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My Second Chance at A Newfoundland Moose

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April 30th, 2016

Andre1 Gull river 

A second chance for moose in Newfoundland, October 19th, 2015

How did I do this?  I actually don’t know, even today. The path had already been trodden earlier this year in September and I was definitely itching to return. The fact is that my wife had said OK and with her blessing I could return to Newfoundland, Canada, after just one month to try and fill the still valid moose tag I held.

Now I am flying from Amsterdam to Montreal where I’ll stay for the night. Early in the morning I take the plane to Gander via Halifax, where promptly upon my arrival, Craig my big game hunting outfitter, is waiting in less than three hours we are at the lodge where I feel like a regular and even get the same room. It turns out that I will be the only hunter in camp for the first couple of days as the couple who were supposed to be here would be delayed by two days due to an unforeseen circumstance. Apart from Craig there is Dexter who will be my guide. The main cook, Craig’s wife Alice, is waiting at home to bring the other guests into camp upon their arrival.

We set off immediately upon arriving for a “flick in the road” as since the first Saturday of October, hunting is allowed on Sundays too. Ninety minutes of quad driving is not a waste of time because on our way back to the lodge, we come across a cow moose feeding by the road. After a while of mutual gazing she decides to leave us slowly; it is then we notice two calves that had been hiding in the bushes and they now begin following their mother. A month earlier, during my previous stay on the island, it was too warm and the rut was late keeping our sought after game from moving. My hosts commented about the highly unusual season and apparently not much had changed for the better since my departure. There had been some single cool days when the moose were moving more thus presenting hunters with more shooting opportunities but the weather had stayed abnormally warm both day and night. Based upon this I am determined to shoot the first bull I see. We are all tired, so at 9:30 pm Dexter switches the generator off and we go to bed.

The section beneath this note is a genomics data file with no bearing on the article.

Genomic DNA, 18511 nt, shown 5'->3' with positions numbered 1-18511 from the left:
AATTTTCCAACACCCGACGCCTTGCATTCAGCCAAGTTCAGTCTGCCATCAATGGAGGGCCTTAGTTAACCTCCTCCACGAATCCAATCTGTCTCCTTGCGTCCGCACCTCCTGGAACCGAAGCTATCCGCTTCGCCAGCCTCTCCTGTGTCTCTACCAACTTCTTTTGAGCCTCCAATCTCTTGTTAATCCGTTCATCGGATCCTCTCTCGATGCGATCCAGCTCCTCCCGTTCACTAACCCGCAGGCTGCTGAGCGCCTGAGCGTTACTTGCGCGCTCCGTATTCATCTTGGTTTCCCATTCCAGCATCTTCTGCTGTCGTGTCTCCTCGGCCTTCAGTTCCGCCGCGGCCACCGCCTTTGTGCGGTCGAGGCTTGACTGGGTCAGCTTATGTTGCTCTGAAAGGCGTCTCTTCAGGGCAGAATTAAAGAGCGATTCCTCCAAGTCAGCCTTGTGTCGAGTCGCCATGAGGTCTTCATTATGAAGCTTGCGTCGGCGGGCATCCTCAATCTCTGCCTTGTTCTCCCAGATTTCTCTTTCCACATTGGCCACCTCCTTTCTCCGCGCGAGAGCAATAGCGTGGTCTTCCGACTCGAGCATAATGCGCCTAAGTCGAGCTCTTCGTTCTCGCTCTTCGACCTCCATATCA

Now the wake-up call comes later than in September. We have breakfast and we leave at 6:30 am. My spirits are high as the morning welcomes us with some frost. The sky is starry and there seems to be a cool and sunny day ahead of us. “Maybe today” - that’s what I’m thinking when I leave the lodge with Dexter. In the last moment my hunting guide decides to make a change of plans for locally, the wind is blowing in a different direction than the forecast said, so the planned hunting place I’ve never been to is postponed. Instead we choose a road I know very well, it goes south along the Great Gull River. At the start we come across a large, old cow moose. We see her in the distance but our presence does not seem to bother her at all. Dexter calls using a calling technique whereby he is trying to imitate a moaning sound to attract a bull, but there is no male with the cow. If there is the bull won’t answer and doesn’t show. When the cow becomes bored with watching our strange vehicle it moves slowly towards the bushes and slowly vanishes. As for us, we continue to drive to the unknown. What is unknown is whether we will be lucky enough to see a bull moose, I know it can happen at any time, at least in theory. We agree that we will go to some place that Dexter knows and from there we will cross some wet meadows to get to the river which marks the hunting zone border. The drive is slow and we reach the place at 7:45am, while driving both of us watch cautiously along the roadside and some open bogs to see if there are any moose but we see none. Fresh tracks on the road in several places are the only sign that moose have been here. It rained yesterday which caused the older tracks to disappear, so we can suspect with a high degree of certainty that the new ones we see are only few hours old.